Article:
Like the ADO15 Minis, the later (starting 1962) ADO16s appeared with several brand nameplates. Mechanical differences aside, from a design perspective we find a case of "badge engineering" -- largely superficial detailing differences intended to denote brand identity as cheaply (in tooling costs) as practical. The Wikipedia entry dealing with the ADO16 lines is here.
Besides the higher-volume production Austin and Morris ADO (British Motor Corporation's Amalgamated Design Office) 16s, that platform was used for the lesser BMC brands MG, Riley, Vanden Plas and Wolseley.
Morris and Austin 1100s featured different badges and grille bars, but otherwise looked the same.
Use of a version of MG's traditional grille required some slight changes to the hood and front sheet metal. The car shown in the press release photo also sports a two-tome paint job.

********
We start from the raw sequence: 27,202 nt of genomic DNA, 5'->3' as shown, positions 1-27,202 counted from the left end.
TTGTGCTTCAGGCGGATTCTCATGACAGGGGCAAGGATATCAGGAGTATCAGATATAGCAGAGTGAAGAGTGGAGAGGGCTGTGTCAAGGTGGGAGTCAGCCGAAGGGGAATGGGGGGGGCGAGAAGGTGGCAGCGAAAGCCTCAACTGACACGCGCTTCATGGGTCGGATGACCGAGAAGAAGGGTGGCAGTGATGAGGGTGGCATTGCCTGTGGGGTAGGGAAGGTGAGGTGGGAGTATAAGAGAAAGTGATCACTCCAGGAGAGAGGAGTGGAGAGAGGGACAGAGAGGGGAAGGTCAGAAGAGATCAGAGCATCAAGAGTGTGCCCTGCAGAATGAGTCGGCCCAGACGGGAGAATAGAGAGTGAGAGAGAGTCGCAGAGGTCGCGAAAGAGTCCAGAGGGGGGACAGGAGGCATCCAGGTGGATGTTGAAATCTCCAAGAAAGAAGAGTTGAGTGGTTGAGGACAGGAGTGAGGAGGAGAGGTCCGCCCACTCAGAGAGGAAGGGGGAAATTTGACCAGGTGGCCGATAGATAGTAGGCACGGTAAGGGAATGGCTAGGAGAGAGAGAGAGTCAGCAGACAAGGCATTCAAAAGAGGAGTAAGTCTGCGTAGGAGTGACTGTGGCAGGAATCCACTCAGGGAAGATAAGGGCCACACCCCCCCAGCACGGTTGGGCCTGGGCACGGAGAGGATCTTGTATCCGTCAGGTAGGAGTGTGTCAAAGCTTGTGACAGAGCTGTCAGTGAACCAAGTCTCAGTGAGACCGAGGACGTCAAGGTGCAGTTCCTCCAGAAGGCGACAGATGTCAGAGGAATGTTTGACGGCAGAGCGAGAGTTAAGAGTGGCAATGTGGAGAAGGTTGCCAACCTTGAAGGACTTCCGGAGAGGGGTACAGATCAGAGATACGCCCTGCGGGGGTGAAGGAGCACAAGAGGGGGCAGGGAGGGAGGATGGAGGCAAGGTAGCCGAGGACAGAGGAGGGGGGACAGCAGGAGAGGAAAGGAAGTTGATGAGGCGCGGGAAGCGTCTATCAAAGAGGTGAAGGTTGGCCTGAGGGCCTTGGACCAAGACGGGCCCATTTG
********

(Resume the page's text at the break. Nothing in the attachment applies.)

The Kestrel's side chrome strip is the same as the MGs. Front end changes accommodate a slightly stylized traditional Riley grille plus the side "whisker" treatment carried over from the earlier Mini-based Riley Elf.
This more sombre appearance was intended to denote a top-of-the-line, dignified 1100. Aside from the side strip being painted, the Princess got a slightly different hood, grille and lighting treatment.
Wolseley's changes are more in line with the Riley's. Yet again, BMC stylists were allowed hood stamping adjustments. The grille openings and light placements are nearly the same as the Kestrel's, again minimizing tooling expenditures.